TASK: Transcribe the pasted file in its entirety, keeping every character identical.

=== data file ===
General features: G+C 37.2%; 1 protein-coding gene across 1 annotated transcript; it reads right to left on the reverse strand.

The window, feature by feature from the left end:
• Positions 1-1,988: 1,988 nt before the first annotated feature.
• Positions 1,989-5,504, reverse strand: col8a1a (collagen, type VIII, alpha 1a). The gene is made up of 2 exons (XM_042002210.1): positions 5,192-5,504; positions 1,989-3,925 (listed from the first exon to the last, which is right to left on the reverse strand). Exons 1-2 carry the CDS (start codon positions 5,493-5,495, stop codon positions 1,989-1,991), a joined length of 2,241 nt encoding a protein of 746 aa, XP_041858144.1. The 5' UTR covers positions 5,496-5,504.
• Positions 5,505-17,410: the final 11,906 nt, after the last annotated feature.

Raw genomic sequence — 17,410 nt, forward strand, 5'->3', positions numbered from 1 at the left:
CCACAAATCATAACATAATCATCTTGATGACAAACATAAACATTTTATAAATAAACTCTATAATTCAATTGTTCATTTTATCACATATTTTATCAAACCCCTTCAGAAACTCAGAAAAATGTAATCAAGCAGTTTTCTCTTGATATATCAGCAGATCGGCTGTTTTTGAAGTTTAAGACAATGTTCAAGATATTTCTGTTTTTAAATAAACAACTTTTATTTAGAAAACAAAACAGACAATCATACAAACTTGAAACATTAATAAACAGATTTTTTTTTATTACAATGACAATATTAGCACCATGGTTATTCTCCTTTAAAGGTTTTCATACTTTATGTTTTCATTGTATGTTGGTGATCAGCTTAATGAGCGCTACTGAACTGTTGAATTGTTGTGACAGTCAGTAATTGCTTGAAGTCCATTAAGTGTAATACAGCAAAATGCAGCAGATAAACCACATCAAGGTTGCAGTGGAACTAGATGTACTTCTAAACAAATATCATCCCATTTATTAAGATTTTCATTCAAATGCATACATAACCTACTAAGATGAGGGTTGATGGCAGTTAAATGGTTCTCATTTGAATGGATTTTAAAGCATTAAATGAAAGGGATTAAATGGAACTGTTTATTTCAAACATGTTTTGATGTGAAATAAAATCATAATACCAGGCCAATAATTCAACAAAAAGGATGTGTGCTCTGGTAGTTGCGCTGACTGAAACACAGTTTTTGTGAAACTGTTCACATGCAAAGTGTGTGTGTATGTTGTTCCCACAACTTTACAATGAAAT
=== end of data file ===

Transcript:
General features: G+C 37.2%; 1 protein-coding gene across 1 annotated transcript; it reads right to left on the reverse strand.

The window, feature by feature from the left end:
• Positions 1-1,988: 1,988 nt before the first annotated feature.
• Positions 1,989-5,504, reverse strand: col8a1a (collagen, type VIII, alpha 1a). The gene is made up of 2 exons (XM_042002210.1): positions 5,192-5,504; positions 1,989-3,925 (listed from the first exon to the last, which is right to left on the reverse strand). Exons 1-2 carry the CDS (start codon positions 5,493-5,495, stop codon positions 1,989-1,991), a joined length of 2,241 nt encoding a protein of 746 aa, XP_041858144.1. The 5' UTR covers positions 5,496-5,504.
• Positions 5,505-17,410: the final 11,906 nt, after the last annotated feature.

Raw genomic sequence — 17,410 nt, forward strand, 5'->3', positions numbered from 1 at the left:
CCACAAATCATAACATAATCATCTTGATGACAAACATAAACATTTTATAAATAAACTCTATAATTCAATTGTTCATTTTATCACATATTTTATCAAACCCCTTCAGAAACTCAGAAAAATGTAATCAAGCAGTTTTCTCTTGATATATCAGCAGATCGGCTGTTTTTGAAGTTTAAGACAATGTTCAAGATATTTCTGTTTTTAAATAAACAACTTTTATTTAGAAAACAAAACAGACAATCATACAAACTTGAAACATTAATAAACAGATTTTTTTTTATTACAATGACAATATTAGCACCATGGTTATTCTCCTTTAAAGGTTTTCATACTTTATGTTTTCATTGTATGTTGGTGATCAGCTTAATGAGCGCTACTGAACTGTTGAATTGTTGTGACAGTCAGTAATTGCTTGAAGTCCATTAAGTGTAATACAGCAAAATGCAGCAGATAAACCACATCAAGGTTGCAGTGGAACTAGATGTACTTCTAAACAAATATCATCCCATTTATTAAGATTTTCATTCAAATGCATACATAACCTACTAAGATGAGGGTTGATGGCAGTTAAATGGTTCTCATTTGAATGGATTTTAAAGCATTAAATGAAAGGGATTAAATGGAACTGTTTATTTCAAACATGTTTTGATGTGAAATAAAATCATAATACCAGGCCAATAATTCAACAAAAAGGATGTGTGCTCTGGTAGTTGCGCTGACTGAAACACAGTTTTTGTGAAACTGTTCACATGCAAAGTGTGTGTGTATGTTGTTCCCACAACTTTACAATGAAAT